The Rangeland Journal The Rangeland Journal Society
Rangeland ecology and management
RESEARCH ARTICLE

Frequent fires reduce the nutritional quality of Sorghum stipoideum seed, a keystone food resource for the Gouldian finch (Erythrura gouldiae)

Anna Weier A , Ian J. Radford B E , Alan Manson C , Lesley J. Durrans D and Michael J. Lawes A
+ Author Affiliations
- Author Affiliations

A Research Institute for the Environment and Livelihoods, Charles Darwin University, Darwin, NT 0909, Australia.

B Department of Parks and Wildlife, PO Box 942, Lot 248 Ivanhoe Road, Kununurra, WA 6743, Australia.

C KwaZulu-Natal Department of Agriculture and Rural Development, Private Bag X9059, Pietermaritzburg, 3200, South Africa.

D PO Box 746, Hilton, KwaZulu-Natal, 3245, South Africa.

E Corresponding author. Email: Ian.Radford@DPaW.wa.gov.au

The Rangeland Journal 39(2) 105-112 https://doi.org/10.1071/RJ16124
Submitted: 28 November 2016  Accepted: 9 February 2017   Published: 14 March 2017

Abstract

Fire is a pervasive feature of the tropical savannas of northern Australia. Increasingly extensive and intensive fires have had an adverse effect on grass layer diversity. Reduced grass species diversity and abundance are important correlates of the decline of granivores in these tropical savannas. The Gouldian finch (Erythrura gouldiae), an endangered species that is endemic to northern Australia, is particularly vulnerable to changes to the grass layer as its diet comprises only grass seed, and it relies mostly on Sorghum stipoideum during the breeding season. Although this annual grass species is abundant at breeding sites, the finches do not always choose to breed at these sites, raising the possibility that seed quality may vary from year to year. This study examines the effect of fire (time since last fire; fire frequency) on soil fertility and seed nutritional quality. We hypothesise that recently burnt sites produce a flush of soil nutrients and Sorghum stipoideum seed at these sites is of higher nutritional quality. Furthermore, we posit that frequently burnt sites become depleted of soil nutrients and their seeds are of lower nutritional quality. There was a significant increase in inorganic nitrogen in soils following a fire, but no notable change in other soil nutrients. Contingent on this increase in soil inorganic nitrogen, seed nutrient levels, particularly essential proteins, were greater at sites that were recently, but infrequently burnt. Fires appear to affect soil nitrogen and in turn seed nutrition, providing a plausible explanation for why Gouldian finches choose recently, but infrequently burnt breeding sites.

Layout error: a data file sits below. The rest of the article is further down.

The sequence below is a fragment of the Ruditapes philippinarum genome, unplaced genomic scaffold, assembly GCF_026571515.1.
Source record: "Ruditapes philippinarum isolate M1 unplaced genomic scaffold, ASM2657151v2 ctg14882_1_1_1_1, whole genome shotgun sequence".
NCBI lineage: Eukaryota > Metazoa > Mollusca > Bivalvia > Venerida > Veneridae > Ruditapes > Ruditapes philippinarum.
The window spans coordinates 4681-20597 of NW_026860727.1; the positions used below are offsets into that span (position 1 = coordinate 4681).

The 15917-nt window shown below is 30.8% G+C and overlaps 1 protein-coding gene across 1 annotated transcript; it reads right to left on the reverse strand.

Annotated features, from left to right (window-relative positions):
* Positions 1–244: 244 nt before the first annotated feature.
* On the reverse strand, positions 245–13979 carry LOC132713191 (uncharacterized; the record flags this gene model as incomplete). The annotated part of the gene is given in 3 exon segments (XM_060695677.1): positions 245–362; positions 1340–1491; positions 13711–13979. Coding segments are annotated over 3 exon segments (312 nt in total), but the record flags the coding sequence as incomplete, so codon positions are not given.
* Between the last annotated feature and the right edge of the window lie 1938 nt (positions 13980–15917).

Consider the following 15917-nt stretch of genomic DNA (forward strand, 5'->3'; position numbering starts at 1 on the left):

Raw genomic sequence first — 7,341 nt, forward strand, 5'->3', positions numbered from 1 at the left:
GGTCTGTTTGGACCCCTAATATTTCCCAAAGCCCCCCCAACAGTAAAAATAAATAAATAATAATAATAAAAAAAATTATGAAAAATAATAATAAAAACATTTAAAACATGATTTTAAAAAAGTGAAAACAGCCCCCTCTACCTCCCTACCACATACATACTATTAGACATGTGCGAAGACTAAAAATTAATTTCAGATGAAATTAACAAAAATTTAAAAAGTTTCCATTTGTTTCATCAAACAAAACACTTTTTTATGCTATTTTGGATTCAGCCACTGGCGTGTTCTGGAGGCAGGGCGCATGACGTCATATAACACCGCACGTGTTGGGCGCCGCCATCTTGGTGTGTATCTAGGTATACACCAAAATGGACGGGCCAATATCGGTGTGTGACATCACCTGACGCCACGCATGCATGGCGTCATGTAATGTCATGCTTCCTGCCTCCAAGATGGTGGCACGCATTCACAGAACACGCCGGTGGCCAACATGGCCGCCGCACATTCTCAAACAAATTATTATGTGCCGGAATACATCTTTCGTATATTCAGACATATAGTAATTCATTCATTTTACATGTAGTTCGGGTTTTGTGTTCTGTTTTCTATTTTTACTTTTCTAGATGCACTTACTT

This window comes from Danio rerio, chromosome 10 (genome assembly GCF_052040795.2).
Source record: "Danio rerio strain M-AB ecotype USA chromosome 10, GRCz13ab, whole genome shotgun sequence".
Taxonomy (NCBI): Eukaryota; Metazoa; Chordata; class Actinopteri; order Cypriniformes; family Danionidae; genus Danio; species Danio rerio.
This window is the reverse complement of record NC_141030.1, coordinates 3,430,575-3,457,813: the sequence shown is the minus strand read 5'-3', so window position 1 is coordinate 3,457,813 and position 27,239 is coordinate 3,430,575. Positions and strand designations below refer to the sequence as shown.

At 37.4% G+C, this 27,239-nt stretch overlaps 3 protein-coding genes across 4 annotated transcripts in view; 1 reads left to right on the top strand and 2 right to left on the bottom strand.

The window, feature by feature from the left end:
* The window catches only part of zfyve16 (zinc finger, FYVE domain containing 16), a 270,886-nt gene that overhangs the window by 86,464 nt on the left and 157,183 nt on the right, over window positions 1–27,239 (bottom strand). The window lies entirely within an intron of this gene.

Additional keywords: annual grass species, essential proteins, fire regime, seed nutrition, soil nitrogen, tropical savanna.


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